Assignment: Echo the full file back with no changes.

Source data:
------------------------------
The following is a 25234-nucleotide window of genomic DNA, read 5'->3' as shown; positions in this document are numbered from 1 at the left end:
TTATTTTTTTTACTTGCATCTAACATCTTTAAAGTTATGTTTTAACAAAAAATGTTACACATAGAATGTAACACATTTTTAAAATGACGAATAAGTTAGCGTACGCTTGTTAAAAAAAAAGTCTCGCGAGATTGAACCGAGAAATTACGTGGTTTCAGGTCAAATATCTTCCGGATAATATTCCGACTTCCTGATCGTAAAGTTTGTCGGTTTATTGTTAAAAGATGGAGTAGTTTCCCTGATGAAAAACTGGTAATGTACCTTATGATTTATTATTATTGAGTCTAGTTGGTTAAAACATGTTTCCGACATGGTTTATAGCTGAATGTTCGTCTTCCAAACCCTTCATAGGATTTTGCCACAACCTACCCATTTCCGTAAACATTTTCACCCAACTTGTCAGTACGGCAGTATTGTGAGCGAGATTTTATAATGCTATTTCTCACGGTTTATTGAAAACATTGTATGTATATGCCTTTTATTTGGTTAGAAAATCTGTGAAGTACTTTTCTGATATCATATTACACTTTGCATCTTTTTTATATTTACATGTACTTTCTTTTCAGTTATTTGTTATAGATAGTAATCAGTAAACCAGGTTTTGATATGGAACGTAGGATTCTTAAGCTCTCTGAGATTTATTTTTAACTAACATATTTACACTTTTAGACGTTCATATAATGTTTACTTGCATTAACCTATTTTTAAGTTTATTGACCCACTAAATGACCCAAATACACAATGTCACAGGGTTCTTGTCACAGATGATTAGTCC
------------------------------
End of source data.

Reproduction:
The following is a 25234-nucleotide window of genomic DNA, read 5'->3' as shown; positions in this document are numbered from 1 at the left end:
TTATTTTTTTTACTTGCATCTAACATCTTTAAAGTTATGTTTTAACAAAAAATGTTACACATAGAATGTAACACATTTTTAAAATGACGAATAAGTTAGCGTACGCTTGTTAAAAAAAAAGTCTCGCGAGATTGAACCGAGAAATTACGTGGTTTCAGGTCAAATATCTTCCGGATAATATTCCGACTTCCTGATCGTAAAGTTTGTCGGTTTATTGTTAAAAGATGGAGTAGTTTCCCTGATGAAAAACTGGTAATGTACCTTATGATTTATTATTATTGAGTCTAGTTGGTTAAAACATGTTTCCGACATGGTTTATAGCTGAATGTTCGTCTTCCAAACCCTTCATAGGATTTTGCCACAACCTACCCATTTCCGTAAACATTTTCACCCAACTTGTCAGTACGGCAGTATTGTGAGCGAGATTTTATAATGCTATTTCTCACGGTTTATTGAAAACATTGTATGTATATGCCTTTTATTTGGTTAGAAAATCTGTGAAGTACTTTTCTGATATCATATTACACTTTGCATCTTTTTTATATTTACATGTACTTTCTTTTCAGTTATTTGTTATAGATAGTAATCAGTAAACCAGGTTTTGATATGGAACGTAGGATTCTTAAGCTCTCTGAGATTTATTTTTAACTAACATATTTACACTTTTAGACGTTCATATAATGTTTACTTGCATTAACCTATTTTTAAGTTTATTGACCCACTAAATGACCCAAATACACAATGTCACAGGGTTCTTGTCACAGATGATTAGTCC